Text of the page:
Less than a month ago, I wrote a column reporting that home prices in the U.S. were headed towards 2003’s prices. I based my prediction on the action of the Dow Jones U.S. Home Construction Index that was then trading at the lowest level of 2003.
I stand corrected, my dear reader. I need to change my forecast because of unfolding events in the U.S. housing market and the economy.
Housing prices are now headed to the same level they were in 2002!
That’s what the chart of the fastest falling stocks in the world — the largest U.S. homebuilders — now tell us. This widely followed index today trades ever so close to what it did in 2002. In fact, by the time you’ve finished writing this article, the index might have already fallen into 2002 territory.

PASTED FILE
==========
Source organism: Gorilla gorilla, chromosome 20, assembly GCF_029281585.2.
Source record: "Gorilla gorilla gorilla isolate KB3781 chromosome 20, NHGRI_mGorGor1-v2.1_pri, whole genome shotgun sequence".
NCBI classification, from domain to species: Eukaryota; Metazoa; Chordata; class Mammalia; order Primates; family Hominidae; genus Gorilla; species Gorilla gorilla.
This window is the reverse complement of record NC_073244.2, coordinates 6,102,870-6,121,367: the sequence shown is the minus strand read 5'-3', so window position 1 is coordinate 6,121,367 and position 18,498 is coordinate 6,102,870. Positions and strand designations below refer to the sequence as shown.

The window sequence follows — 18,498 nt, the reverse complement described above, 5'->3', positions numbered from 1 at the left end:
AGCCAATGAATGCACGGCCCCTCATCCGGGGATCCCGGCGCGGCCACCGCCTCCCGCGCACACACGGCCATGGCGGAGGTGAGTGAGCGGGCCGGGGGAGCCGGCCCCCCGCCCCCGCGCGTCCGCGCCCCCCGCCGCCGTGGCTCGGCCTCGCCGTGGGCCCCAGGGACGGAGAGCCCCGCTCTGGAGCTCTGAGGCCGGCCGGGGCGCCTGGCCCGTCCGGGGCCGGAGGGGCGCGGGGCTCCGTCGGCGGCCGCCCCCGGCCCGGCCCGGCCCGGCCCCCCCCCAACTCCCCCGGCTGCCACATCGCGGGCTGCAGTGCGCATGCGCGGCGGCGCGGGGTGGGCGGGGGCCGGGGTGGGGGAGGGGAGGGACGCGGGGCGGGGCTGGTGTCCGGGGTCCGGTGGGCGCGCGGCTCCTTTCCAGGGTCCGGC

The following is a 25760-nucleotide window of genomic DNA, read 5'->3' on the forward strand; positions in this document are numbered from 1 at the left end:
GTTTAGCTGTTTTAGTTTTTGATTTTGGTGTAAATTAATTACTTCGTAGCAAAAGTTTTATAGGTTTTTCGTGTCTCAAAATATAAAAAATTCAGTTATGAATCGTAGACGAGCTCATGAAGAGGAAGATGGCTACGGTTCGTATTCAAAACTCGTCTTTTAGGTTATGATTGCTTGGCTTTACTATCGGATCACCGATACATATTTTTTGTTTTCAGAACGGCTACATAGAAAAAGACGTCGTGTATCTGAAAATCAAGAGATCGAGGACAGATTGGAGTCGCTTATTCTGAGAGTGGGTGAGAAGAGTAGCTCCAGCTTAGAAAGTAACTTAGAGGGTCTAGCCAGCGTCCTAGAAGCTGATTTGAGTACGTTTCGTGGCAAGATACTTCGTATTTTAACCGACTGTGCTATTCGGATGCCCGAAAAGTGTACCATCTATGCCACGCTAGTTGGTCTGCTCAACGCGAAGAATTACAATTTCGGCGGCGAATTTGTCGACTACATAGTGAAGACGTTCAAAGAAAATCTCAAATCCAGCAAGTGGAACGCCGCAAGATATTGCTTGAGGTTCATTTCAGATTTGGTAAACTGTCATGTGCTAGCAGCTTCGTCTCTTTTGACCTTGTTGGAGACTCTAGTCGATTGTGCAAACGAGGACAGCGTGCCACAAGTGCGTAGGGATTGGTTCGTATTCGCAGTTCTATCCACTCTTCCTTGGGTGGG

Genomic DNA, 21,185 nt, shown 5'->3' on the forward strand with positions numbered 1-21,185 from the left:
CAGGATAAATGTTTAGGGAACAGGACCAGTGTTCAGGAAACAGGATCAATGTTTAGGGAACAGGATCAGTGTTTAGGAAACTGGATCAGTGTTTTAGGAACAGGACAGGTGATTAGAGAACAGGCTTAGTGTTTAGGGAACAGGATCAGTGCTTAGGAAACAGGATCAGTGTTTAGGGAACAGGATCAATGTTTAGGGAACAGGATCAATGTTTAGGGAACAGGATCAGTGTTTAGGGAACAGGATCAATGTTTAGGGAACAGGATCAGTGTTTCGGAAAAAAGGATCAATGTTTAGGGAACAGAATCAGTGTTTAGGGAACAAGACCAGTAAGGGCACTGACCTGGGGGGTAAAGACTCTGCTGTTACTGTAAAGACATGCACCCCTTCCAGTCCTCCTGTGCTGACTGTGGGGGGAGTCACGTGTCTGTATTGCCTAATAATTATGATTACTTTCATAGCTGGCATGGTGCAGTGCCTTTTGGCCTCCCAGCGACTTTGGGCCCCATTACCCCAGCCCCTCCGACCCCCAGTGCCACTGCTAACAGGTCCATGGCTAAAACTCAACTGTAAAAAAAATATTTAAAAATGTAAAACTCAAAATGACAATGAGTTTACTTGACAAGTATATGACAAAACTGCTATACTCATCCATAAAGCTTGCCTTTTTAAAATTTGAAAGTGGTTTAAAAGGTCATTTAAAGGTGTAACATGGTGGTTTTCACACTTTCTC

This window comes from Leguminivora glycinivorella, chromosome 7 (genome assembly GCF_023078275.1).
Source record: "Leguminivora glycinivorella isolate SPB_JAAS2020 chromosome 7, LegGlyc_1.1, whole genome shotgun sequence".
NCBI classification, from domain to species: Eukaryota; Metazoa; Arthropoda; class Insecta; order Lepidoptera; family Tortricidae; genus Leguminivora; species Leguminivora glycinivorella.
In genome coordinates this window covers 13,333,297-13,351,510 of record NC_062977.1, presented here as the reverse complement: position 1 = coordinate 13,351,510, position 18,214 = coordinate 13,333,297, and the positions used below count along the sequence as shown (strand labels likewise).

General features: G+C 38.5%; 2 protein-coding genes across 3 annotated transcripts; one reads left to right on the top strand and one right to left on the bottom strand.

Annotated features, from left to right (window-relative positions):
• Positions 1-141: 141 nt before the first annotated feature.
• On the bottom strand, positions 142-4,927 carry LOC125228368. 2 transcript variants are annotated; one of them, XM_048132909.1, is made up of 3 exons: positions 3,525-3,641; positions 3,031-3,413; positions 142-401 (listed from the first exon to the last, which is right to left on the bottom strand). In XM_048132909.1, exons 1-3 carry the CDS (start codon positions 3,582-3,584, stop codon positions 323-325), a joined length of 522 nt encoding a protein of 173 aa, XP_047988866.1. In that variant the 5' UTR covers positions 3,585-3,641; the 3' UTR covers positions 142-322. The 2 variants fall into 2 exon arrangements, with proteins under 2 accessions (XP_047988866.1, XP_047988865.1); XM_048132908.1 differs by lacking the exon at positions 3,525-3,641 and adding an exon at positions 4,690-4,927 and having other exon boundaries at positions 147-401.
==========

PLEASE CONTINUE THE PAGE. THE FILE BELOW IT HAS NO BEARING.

Imagine living in the year that home prices fall in the U.S. for the first time since the Great Depression. Well, we are living it. What should the poor and obviously misguided National Association of Realtors do? Take back the full-page ads they ran in late 2006 telling consumers it was then the best time in history to buy a house? Maybe one of the attorney general offices should go after them for misleading the public.
The Uncharted waters for U.S. property prices will soon become the Uncharted waters for the U.S. economy. Greenspan’s wrong on his prediction of a 30%-50% chance of a recession in the U.S. in 2008. The chances, according to real estate men like me, are closer to 70% to 80%.
The big question:
Will Bernanke drop interest rates to one percent like Greenspan did to save the U.S. economy again? I don’t think he will because such a move this time could collapse the fragile greenback against other world currencies… something the remainder of the world won’t take very lightly, especially those selling us much needed oil.